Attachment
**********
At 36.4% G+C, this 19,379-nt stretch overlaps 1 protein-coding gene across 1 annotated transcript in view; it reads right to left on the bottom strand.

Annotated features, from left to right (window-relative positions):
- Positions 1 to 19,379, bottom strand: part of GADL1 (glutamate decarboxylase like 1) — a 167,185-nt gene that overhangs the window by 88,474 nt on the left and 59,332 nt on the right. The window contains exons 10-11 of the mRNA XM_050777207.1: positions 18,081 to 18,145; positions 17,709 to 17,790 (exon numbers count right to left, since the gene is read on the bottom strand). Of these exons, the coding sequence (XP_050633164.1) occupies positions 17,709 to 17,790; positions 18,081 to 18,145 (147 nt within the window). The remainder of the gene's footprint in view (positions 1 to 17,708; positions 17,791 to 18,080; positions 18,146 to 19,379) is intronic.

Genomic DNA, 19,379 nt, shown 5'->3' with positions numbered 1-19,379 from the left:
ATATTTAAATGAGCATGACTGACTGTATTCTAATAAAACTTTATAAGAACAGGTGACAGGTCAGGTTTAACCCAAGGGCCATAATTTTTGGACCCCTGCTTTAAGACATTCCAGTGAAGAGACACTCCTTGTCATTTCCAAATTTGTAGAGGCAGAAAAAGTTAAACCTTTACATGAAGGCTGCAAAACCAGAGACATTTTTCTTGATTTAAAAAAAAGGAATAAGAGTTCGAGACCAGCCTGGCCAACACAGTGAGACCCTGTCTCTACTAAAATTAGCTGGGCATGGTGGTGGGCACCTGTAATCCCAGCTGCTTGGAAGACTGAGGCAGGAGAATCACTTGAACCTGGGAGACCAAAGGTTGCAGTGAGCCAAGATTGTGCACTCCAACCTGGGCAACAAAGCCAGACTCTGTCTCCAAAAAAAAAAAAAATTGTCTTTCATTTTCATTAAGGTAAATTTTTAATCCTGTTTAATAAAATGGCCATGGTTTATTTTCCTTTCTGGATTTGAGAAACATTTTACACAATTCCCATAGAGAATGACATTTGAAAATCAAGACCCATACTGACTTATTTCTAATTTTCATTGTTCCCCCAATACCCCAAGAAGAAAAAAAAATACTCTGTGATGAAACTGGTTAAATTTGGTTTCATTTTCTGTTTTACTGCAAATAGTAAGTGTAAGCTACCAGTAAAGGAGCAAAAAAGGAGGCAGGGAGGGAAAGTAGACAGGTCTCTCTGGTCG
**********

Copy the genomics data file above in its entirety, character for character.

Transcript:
At 36.4% G+C, this 19,379-nt stretch overlaps 1 protein-coding gene across 1 annotated transcript in view; it reads right to left on the bottom strand.

Annotated features, from left to right (window-relative positions):
- Positions 1 to 19,379, bottom strand: part of GADL1 (glutamate decarboxylase like 1) — a 167,185-nt gene that overhangs the window by 88,474 nt on the left and 59,332 nt on the right. The window contains exons 10-11 of the mRNA XM_050777207.1: positions 18,081 to 18,145; positions 17,709 to 17,790 (exon numbers count right to left, since the gene is read on the bottom strand). Of these exons, the coding sequence (XP_050633164.1) occupies positions 17,709 to 17,790; positions 18,081 to 18,145 (147 nt within the window). The remainder of the gene's footprint in view (positions 1 to 17,708; positions 17,791 to 18,080; positions 18,146 to 19,379) is intronic.

Genomic DNA, 19,379 nt, shown 5'->3' with positions numbered 1-19,379 from the left:
ATATTTAAATGAGCATGACTGACTGTATTCTAATAAAACTTTATAAGAACAGGTGACAGGTCAGGTTTAACCCAAGGGCCATAATTTTTGGACCCCTGCTTTAAGACATTCCAGTGAAGAGACACTCCTTGTCATTTCCAAATTTGTAGAGGCAGAAAAAGTTAAACCTTTACATGAAGGCTGCAAAACCAGAGACATTTTTCTTGATTTAAAAAAAAGGAATAAGAGTTCGAGACCAGCCTGGCCAACACAGTGAGACCCTGTCTCTACTAAAATTAGCTGGGCATGGTGGTGGGCACCTGTAATCCCAGCTGCTTGGAAGACTGAGGCAGGAGAATCACTTGAACCTGGGAGACCAAAGGTTGCAGTGAGCCAAGATTGTGCACTCCAACCTGGGCAACAAAGCCAGACTCTGTCTCCAAAAAAAAAAAAAATTGTCTTTCATTTTCATTAAGGTAAATTTTTAATCCTGTTTAATAAAATGGCCATGGTTTATTTTCCTTTCTGGATTTGAGAAACATTTTACACAATTCCCATAGAGAATGACATTTGAAAATCAAGACCCATACTGACTTATTTCTAATTTTCATTGTTCCCCCAATACCCCAAGAAGAAAAAAAAATACTCTGTGATGAAACTGGTTAAATTTGGTTTCATTTTCTGTTTTACTGCAAATAGTAAGTGTAAGCTACCAGTAAAGGAGCAAAAAAGGAGGCAGGGAGGGAAAGTAGACAGGTCTCTCTGGTCG